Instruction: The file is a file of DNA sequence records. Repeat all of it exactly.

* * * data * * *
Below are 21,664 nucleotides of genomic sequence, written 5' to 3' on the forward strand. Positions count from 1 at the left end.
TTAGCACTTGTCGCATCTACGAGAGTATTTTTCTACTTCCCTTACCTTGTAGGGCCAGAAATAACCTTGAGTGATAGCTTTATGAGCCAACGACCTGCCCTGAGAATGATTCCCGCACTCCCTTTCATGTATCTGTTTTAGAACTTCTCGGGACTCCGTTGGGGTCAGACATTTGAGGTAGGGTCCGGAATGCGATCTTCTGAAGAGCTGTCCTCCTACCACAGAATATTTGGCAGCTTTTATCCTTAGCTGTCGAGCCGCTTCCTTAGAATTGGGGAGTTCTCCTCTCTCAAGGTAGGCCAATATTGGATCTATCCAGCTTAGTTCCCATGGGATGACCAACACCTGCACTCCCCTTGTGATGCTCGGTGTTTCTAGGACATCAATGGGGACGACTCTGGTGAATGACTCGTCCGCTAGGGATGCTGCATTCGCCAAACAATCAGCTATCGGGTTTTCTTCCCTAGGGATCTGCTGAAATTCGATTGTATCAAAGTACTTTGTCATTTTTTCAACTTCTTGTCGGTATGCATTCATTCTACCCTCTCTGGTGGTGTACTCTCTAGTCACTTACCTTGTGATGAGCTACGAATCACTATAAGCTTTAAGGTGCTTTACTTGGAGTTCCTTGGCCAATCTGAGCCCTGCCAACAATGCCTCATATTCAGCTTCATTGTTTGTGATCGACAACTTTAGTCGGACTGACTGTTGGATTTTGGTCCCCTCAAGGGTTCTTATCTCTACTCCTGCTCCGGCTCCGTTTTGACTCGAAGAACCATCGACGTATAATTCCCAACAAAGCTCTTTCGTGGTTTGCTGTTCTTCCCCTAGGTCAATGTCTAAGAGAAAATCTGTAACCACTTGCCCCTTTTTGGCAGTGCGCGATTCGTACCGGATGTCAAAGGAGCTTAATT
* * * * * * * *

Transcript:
Below are 21,664 nucleotides of genomic sequence, written 5' to 3' on the forward strand. Positions count from 1 at the left end.
TTAGCACTTGTCGCATCTACGAGAGTATTTTTCTACTTCCCTTACCTTGTAGGGCCAGAAATAACCTTGAGTGATAGCTTTATGAGCCAACGACCTGCCCTGAGAATGATTCCCGCACTCCCTTTCATGTATCTGTTTTAGAACTTCTCGGGACTCCGTTGGGGTCAGACATTTGAGGTAGGGTCCGGAATGCGATCTTCTGAAGAGCTGTCCTCCTACCACAGAATATTTGGCAGCTTTTATCCTTAGCTGTCGAGCCGCTTCCTTAGAATTGGGGAGTTCTCCTCTCTCAAGGTAGGCCAATATTGGATCTATCCAGCTTAGTTCCCATGGGATGACCAACACCTGCACTCCCCTTGTGATGCTCGGTGTTTCTAGGACATCAATGGGGACGACTCTGGTGAATGACTCGTCCGCTAGGGATGCTGCATTCGCCAAACAATCAGCTATCGGGTTTTCTTCCCTAGGGATCTGCTGAAATTCGATTGTATCAAAGTACTTTGTCATTTTTTCAACTTCTTGTCGGTATGCATTCATTCTACCCTCTCTGGTGGTGTACTCTCTAGTCACTTACCTTGTGATGAGCTACGAATCACTATAAGCTTTAAGGTGCTTTACTTGGAGTTCCTTGGCCAATCTGAGCCCTGCCAACAATGCCTCATATTCAGCTTCATTGTTTGTGATCGACAACTTTAGTCGGACTGACTGTTGGATTTTGGTCCCCTCAAGGGTTCTTATCTCTACTCCTGCTCCGGCTCCGTTTTGACTCGAAGAACCATCGACGTATAATTCCCAACAAAGCTCTTTCGTGGTTTGCTGTTCTTCCCCTAGGTCAATGTCTAAGAGAAAATCTGTAACCACTTGCCCCTTTTTGGCAGTGCGCGATTCGTACCGGATGTCAAAGGAGCTTAATT